Despite these high-performance scoring results, because California uses an artificially inflated minimum passing score of 1440, the California first-time pass rate in February 2019 was 41% and the MCL first-time pass rate was 40% (the 1% statistical difference is due to MCL’s small cohort). In comparison, based on a national mean passing score of 1350, the national first-time passing rate was over 60%. 

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July 12, 2019 in Legal Ed News, Legal Education | Permalink | Comments (1)

Thursday, July 11, 2019

College Student Rented $150 Textbook For $63; Amazon Charged Her Father $3,800 When She Was Four Days Late Returning It

Philadelphia Inquirer, College Student Was Late Returning a Textbook to Amazon, So the Company Took $3,800 From Her Dad:

Amazon logo (2018)Amazon tells customers that renting textbooks instead of buying them can save up to 80 percent off the purchase price: “Get your textbooks delivered to your door and save both time and money."

What Amelia SanFilippo, a thrifty college freshman, wasn’t expecting was that the Seattle-based online retailer would withdraw nearly $4,000 from her father’s checking account because she was a few days late returning the book. ...

In February, SanFilippo, 19, a cognitive science major, used her father’s debit card to rent Cultural Anthropology: A Toolkit for a Global Age for the spring semester at the University of Delaware. Cost $62.70.

The book was due back June 24. She had asked her father, Anthony, to mail it for her. But it slipped his mind while he was packing for a week-long trip. On June 28, she received an email from Amazon with the subject line: “Your Amazon.com rental has been purchased.” ...

Cost: $3,800.60 — more than 30 times the price of the textbook. ...

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July 11, 2019 in Legal Education | Permalink | Comments (2)

NY Times: Harvard Suspends Star Economist After Sexual Harassment Claims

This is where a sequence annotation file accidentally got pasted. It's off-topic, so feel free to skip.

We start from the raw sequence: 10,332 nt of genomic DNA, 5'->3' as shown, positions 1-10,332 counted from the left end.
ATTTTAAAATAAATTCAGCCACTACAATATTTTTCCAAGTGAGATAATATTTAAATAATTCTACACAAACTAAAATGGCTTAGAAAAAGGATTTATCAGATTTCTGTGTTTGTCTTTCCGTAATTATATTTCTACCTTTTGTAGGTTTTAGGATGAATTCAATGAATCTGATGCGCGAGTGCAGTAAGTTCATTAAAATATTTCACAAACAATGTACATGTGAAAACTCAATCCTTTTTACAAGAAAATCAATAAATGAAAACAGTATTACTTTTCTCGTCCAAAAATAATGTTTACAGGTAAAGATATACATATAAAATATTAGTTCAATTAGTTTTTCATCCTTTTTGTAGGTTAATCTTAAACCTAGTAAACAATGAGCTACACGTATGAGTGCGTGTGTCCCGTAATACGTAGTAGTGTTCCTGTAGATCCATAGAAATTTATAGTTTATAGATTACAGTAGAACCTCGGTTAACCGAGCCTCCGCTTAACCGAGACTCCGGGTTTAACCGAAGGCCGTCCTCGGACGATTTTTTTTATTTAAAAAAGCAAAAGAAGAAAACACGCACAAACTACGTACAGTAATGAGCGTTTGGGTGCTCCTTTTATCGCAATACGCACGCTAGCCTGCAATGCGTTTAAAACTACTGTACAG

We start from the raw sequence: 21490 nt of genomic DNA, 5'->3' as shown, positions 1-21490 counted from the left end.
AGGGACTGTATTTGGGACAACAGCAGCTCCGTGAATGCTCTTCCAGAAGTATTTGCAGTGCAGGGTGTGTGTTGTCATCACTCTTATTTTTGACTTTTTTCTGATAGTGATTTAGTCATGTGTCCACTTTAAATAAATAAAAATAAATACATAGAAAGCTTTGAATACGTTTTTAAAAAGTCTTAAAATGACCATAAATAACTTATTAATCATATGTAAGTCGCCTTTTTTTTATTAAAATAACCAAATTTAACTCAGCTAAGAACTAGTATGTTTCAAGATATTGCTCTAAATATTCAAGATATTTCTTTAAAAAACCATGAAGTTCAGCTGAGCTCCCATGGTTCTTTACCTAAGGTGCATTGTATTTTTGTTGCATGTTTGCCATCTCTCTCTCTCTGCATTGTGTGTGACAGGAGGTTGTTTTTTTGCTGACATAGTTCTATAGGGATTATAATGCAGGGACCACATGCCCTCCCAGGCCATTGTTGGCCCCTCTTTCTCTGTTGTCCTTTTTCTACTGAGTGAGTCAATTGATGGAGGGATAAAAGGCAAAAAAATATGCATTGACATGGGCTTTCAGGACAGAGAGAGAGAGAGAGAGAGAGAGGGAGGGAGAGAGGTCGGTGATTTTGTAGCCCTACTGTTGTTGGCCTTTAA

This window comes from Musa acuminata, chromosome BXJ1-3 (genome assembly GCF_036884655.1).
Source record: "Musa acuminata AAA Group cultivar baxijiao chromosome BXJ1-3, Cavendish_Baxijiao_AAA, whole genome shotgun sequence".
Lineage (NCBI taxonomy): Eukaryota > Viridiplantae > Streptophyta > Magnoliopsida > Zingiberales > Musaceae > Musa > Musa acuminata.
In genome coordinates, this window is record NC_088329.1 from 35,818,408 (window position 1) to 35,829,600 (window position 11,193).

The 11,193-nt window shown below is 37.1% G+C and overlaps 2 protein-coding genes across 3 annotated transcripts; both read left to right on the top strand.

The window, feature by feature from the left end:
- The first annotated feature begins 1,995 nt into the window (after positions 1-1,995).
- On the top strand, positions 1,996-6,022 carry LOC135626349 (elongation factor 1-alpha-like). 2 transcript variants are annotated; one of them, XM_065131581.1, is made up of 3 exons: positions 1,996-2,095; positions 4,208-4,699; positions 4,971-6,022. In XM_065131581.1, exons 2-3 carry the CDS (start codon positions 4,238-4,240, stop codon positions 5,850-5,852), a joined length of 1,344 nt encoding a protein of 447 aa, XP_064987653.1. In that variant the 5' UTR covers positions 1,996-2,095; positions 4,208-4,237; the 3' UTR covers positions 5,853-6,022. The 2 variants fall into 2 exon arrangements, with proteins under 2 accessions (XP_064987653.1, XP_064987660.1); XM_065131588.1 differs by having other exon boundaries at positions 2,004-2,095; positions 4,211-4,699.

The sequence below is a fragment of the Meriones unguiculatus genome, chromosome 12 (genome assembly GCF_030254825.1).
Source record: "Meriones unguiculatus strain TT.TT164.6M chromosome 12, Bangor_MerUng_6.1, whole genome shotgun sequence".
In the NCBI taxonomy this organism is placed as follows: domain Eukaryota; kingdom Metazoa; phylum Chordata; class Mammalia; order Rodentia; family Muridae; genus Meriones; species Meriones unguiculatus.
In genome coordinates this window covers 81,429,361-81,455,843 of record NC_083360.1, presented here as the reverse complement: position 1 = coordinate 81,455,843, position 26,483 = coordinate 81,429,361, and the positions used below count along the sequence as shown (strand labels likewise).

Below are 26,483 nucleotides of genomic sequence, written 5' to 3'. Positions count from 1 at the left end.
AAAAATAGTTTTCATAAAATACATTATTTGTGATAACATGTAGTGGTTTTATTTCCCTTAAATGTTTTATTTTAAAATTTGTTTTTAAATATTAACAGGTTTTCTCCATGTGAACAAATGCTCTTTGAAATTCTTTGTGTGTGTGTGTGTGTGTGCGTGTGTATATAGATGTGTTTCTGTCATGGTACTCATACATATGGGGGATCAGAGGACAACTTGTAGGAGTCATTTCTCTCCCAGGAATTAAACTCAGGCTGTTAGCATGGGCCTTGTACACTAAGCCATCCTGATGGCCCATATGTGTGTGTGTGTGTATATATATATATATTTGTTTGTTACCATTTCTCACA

New York Times, Harvard Suspends Roland Fryer, Star Economist, After Sexual Harassment Claims:

FryerRoland G. Fryer, a onetime rising star in economics who has been accused by several women of sexual harassment, will lose his Harvard University research lab and be suspended for two years, the university said Wednesday.

Harvard’s actions represent a remarkable fall from grace for an economist who until recently was among the profession’s most admired researchers — and one of Harvard’s highest-paid faculty members. He is also one of the most prominent African-Americans in a field that has long struggled with racial diversity.

Mr. Fryer, 42, has been the subject of several concurrent university investigations, which concluded that he had engaged in “unwelcome conduct of a sexual nature” against at least five employees over the course of a decade.

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July 11, 2019 in Legal Education | Permalink | Comments (2)

Are Undergraduate Law Degrees The Next Big Thing?

Arizona Logo (2019)Law.com, Are Undergraduate Law Degrees The Next Big Thing?:

At the end of June, the State University of New York at Buffalo Law School announced its plans to launch an undergraduate degree in law, taught by the law faculty. It will become just the second such program in the United States. ...

This got me thinking about the University of Arizona James E. Rogers College of Law, which became the first to offer an undergraduate law degree in the U.S. in 2014. The goal of the program is to expand access to legal education and help prepare students for law-adjacent careers, as well as allow them to explore whether they want to pursue a full law degree—the same reasons officials at Buffalo have said they are launching a B.A. in law. So are undergraduate law programs the wave of the future?

In order to better understand the potential of such programs, I reached out to Arizona law dean Marc Miller to find out how his five-year-old B.A. in Law is going. ... Here’s what he said: “The B.A. in Law program is a jewel. It has succeeded on every dimension we hoped, including being a dramatic pathway for diversity, broadly understood.” ...

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July 11, 2019 in Legal Education | Permalink | Comments (2)

Hillsdale College Sues University Of Missouri Over $5 Million Donation

MLive, Hillsdale College Sues Over $5 Million Gift to University of Missouri:

HMHillsdale College is suing the University of Missouri, claiming an endowment gift from a deceased MU alum is not being spent according to his wishes.

Hillsdale claims it is entitled to the $5 million endowment gift left in the will of Sherlock Hibbs in 2002 that directed Missouri’s Board of Curators to divide the funds into six separate funds named by Hibbs.

In the lawsuit filed in 2017, Hillsdale claims the university found the terms of the gift “distasteful” and was concerned MU and its Business School were being “held hostage by a particular ideology,” ultimately disputing that his gift resulted in a trust, according to the lawsuit.

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July 11, 2019 in Legal Education | Permalink | Comments (4)

Wednesday, July 10, 2019

When White Scholars Pick White Scholars: Diversity, Inclusion, And Merit

Inside Higher Ed, When White Scholars Pick White Scholars: